More than 20 million Americans are struggling with addiction, but there are only 4,400 addiction specialists to help them. Between May 20, 202021, the Centers for Disease Control and Prevention reports that drug overdose deaths in the United States exceeded 100,000 and in Michigan, there were 2,570 overdose deaths.

Dear Poland

“Addiction is killing far more people than we like to acknowledge or have the means to acknowledge,” said Cara Poland, assistant professor in the Department of Obstetrics, Gynecology and Reproductive Biology at State University’s College of Human Medicine. of Michigan. “We know that most doctors only get two to 10 hours of education in addictions in medical school and their residency, and we’re doing something about that.”

In 2018, using $1.5 million in state opioid response funds, Poland and partners from MSU and Wayne State University created the Michigan Collaborative Addiction Resources and Education System. The MI CARES program guides and supports physicians through the Practice Pathway program for the subspecialty of addiction medicine.

“At the time, we were just a pilot program with a modest goal: to train half a dozen Michigan physicians as addiction specialists,” Poland said. “But word spread, and so far, nearly 500 doctors from 46 states and the District of Columbia and Puerto Rico have signed up for the training.”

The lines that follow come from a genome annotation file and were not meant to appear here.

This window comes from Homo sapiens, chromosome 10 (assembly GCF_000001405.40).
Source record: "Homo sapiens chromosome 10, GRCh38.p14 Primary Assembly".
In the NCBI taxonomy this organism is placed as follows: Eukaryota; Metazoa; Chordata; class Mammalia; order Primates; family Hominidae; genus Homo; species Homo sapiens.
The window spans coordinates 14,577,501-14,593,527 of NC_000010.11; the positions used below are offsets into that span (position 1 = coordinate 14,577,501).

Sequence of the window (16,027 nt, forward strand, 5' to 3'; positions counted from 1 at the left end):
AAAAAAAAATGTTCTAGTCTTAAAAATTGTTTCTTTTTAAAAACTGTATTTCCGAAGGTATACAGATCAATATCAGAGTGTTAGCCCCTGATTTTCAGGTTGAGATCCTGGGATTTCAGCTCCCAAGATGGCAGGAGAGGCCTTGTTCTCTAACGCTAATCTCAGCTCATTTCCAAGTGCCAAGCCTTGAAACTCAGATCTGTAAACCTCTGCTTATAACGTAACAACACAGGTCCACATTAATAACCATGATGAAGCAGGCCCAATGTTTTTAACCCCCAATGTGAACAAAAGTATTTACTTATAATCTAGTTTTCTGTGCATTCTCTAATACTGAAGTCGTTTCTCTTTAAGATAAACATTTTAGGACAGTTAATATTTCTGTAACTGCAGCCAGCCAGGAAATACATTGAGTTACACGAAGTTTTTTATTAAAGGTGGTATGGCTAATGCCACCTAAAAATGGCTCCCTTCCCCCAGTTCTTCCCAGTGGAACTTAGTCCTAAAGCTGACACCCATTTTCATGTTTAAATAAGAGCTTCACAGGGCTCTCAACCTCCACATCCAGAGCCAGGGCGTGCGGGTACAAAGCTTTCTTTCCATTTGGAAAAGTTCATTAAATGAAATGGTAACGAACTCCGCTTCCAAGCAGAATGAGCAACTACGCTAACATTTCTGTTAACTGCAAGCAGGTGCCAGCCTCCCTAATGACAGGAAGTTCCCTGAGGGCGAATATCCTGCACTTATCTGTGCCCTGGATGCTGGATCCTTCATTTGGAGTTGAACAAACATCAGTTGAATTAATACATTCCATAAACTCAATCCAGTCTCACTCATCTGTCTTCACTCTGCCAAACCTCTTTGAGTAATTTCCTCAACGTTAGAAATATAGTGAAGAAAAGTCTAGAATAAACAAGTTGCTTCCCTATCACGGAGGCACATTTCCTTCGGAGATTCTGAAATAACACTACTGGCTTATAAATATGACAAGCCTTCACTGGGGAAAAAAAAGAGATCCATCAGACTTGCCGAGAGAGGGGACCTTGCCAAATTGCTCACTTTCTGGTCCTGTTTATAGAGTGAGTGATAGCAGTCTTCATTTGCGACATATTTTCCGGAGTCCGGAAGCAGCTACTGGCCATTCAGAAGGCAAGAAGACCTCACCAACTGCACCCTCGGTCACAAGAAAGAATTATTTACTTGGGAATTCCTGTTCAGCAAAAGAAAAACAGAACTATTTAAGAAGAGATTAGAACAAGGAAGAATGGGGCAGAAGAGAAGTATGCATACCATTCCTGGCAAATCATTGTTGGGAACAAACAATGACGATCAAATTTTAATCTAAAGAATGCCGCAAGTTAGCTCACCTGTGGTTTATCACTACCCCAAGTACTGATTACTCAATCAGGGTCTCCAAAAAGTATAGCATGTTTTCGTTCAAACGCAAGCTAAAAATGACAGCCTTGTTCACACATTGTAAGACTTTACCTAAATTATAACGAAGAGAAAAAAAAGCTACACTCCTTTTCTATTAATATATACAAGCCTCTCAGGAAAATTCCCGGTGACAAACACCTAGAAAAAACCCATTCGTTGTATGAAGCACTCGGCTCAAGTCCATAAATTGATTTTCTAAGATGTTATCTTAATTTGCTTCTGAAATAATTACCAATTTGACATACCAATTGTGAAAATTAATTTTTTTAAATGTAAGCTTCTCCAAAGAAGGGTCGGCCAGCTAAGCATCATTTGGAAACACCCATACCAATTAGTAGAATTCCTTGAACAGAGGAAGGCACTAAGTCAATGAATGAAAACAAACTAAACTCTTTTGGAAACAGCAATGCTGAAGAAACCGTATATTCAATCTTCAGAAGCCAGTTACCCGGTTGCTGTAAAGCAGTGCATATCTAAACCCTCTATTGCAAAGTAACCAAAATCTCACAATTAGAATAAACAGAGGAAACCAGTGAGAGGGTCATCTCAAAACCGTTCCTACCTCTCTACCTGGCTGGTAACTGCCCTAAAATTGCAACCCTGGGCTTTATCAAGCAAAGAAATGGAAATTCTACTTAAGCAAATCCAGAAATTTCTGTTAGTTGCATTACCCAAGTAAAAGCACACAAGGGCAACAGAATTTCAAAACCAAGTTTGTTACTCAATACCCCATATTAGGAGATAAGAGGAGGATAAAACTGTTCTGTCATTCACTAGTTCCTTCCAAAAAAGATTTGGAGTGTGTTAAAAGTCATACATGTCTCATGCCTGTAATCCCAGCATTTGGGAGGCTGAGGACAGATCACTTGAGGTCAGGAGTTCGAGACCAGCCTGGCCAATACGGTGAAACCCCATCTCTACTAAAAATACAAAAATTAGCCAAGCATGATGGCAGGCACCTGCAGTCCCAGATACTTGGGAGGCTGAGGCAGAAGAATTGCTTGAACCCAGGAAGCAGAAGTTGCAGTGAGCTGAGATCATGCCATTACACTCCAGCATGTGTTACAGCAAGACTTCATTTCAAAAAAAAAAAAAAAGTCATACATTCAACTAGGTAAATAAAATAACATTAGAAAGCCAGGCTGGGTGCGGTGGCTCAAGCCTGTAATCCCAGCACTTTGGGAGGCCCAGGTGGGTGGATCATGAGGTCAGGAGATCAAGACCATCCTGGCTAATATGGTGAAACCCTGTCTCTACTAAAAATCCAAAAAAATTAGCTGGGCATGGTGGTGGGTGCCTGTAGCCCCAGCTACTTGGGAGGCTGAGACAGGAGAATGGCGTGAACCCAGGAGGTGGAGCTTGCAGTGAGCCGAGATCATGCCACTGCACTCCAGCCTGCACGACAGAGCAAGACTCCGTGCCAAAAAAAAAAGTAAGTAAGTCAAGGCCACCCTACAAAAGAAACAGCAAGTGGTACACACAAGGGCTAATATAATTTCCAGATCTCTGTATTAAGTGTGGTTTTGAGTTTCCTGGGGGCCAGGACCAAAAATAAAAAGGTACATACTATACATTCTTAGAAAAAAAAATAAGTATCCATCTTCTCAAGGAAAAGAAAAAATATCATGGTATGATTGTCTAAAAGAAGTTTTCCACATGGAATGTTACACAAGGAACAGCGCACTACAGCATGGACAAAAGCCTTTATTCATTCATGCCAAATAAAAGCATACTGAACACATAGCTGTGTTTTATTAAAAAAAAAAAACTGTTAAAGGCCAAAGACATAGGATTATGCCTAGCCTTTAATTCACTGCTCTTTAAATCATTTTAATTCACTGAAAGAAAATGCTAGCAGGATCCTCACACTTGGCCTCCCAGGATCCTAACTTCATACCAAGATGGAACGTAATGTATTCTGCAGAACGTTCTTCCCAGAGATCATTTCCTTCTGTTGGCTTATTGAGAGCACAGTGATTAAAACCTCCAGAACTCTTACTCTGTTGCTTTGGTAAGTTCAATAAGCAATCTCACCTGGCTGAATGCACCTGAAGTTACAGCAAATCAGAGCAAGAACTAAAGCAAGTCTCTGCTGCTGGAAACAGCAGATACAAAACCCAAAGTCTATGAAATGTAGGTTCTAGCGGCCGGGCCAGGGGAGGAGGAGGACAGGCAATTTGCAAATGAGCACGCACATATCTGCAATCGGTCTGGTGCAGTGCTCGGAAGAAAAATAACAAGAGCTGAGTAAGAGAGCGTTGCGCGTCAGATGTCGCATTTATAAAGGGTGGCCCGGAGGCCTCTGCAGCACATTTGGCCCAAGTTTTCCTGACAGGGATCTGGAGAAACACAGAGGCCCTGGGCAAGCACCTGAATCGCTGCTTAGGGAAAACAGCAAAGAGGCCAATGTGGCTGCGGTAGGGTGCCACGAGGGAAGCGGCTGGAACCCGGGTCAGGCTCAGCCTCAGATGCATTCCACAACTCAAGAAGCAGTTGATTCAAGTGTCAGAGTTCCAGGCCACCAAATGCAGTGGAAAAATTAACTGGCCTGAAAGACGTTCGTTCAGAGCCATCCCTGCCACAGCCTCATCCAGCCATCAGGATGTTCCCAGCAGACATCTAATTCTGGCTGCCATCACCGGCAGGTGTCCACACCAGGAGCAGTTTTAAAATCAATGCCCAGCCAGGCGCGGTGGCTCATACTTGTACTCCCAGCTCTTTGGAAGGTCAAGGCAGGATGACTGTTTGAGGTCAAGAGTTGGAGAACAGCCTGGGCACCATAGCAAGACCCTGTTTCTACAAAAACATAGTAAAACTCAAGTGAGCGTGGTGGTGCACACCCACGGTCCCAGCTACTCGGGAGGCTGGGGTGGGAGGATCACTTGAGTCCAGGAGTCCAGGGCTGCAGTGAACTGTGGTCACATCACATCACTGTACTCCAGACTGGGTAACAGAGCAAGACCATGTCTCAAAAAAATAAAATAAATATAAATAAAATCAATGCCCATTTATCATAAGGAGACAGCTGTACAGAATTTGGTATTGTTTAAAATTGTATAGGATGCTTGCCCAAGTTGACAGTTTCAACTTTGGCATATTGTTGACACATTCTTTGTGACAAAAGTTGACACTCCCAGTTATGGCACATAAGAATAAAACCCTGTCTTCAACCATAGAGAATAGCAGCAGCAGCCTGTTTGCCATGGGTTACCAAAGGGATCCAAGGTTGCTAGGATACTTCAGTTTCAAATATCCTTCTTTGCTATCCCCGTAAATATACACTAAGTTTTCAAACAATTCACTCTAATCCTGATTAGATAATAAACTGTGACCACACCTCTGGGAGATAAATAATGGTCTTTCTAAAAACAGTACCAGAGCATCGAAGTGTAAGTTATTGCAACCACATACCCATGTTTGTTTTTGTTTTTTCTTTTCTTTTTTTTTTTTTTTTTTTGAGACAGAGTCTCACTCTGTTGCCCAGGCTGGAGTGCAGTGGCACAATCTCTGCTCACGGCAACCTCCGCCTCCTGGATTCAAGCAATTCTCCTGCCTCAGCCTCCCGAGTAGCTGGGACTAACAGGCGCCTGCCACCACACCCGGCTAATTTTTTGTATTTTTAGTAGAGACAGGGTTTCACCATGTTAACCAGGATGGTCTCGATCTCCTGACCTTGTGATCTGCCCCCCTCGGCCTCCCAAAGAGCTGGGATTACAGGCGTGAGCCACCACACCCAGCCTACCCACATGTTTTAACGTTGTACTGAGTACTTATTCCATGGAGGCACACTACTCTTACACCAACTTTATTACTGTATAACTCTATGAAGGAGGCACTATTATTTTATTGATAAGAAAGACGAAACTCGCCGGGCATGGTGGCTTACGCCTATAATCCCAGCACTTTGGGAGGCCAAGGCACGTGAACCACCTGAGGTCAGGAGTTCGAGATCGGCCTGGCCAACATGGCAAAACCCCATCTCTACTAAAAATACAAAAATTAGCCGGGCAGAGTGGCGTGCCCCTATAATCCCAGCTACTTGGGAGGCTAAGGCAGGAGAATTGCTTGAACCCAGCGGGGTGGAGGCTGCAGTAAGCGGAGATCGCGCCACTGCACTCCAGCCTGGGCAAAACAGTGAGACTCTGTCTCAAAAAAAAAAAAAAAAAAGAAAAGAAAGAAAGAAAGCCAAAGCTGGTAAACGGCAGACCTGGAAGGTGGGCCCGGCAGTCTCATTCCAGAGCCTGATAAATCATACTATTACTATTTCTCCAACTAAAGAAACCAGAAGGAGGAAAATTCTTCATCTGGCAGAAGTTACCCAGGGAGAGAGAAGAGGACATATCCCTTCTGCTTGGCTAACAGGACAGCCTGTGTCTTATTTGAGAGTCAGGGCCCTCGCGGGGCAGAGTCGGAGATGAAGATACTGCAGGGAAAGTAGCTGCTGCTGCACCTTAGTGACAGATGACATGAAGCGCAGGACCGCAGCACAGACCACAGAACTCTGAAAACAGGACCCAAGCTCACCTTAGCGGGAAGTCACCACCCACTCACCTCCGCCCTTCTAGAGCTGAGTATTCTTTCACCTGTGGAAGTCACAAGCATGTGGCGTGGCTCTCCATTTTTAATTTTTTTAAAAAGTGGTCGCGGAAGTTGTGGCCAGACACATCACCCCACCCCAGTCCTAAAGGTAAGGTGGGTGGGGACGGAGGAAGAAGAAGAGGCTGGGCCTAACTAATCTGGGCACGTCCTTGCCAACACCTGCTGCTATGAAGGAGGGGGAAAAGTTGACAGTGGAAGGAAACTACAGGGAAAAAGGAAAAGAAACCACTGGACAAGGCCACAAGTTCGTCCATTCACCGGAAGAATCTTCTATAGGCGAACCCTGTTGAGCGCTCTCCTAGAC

Prior to 2019, Michigan had fewer than 200 physicians certified by the American Board of Medical Specialties to treat addiction with none practicing in the Upper Peninsula. With the help of MI CARES, these numbers are increasing. Now, there are an additional 115 physicians enrolled in the program in Michigan, including seven physicians from the Upper Peninsula.

The program has recently expanded to include students from Michigan State University’s Department of Human Medicine, Osteopathic Medicine and the College of Nursing. The MI CARES program is available to first-year medical students at the Michigan State University College of Human Medicine and as an elective for current students. Of the 36 first-year electives taught by Poland and Jamie Alan, associate professor in the Department of Pharmacology and Toxicology, all 36 said they would recommend the elective to a colleague.

With a second round of funding extending to September 2022, Poland is modifying the MI CARES curriculum so that other medical schools can use it in their programs. An important part of this is removing stigmas that place blame on substance use disorders or SUDs.

“Studies show that when we use the words ‘substance abuse’ in our notes, we literally provide worse care to our patients and when we use ‘substance use,’ we provide better care,” Poland said. “What easier way to provide better care than just changing the words we use?”

The hope is that training like the MI CARES program will reduce the stigma of SUDs and help doctors recognize that a patient with an SUD is just like any other patient with a chronic illness. For Poland, the issue of substance use disorder is more than a professional interest, it’s a personal one.

“My younger brother died as a result of his alcohol use disorder,” Poland said. “I was already becoming an addiction specialist, but his death ignited my fire. It used to be a job and now it’s my passion. It’s my life.”

Source: Fighting Addiction and Eliminating the Stigma | MSU today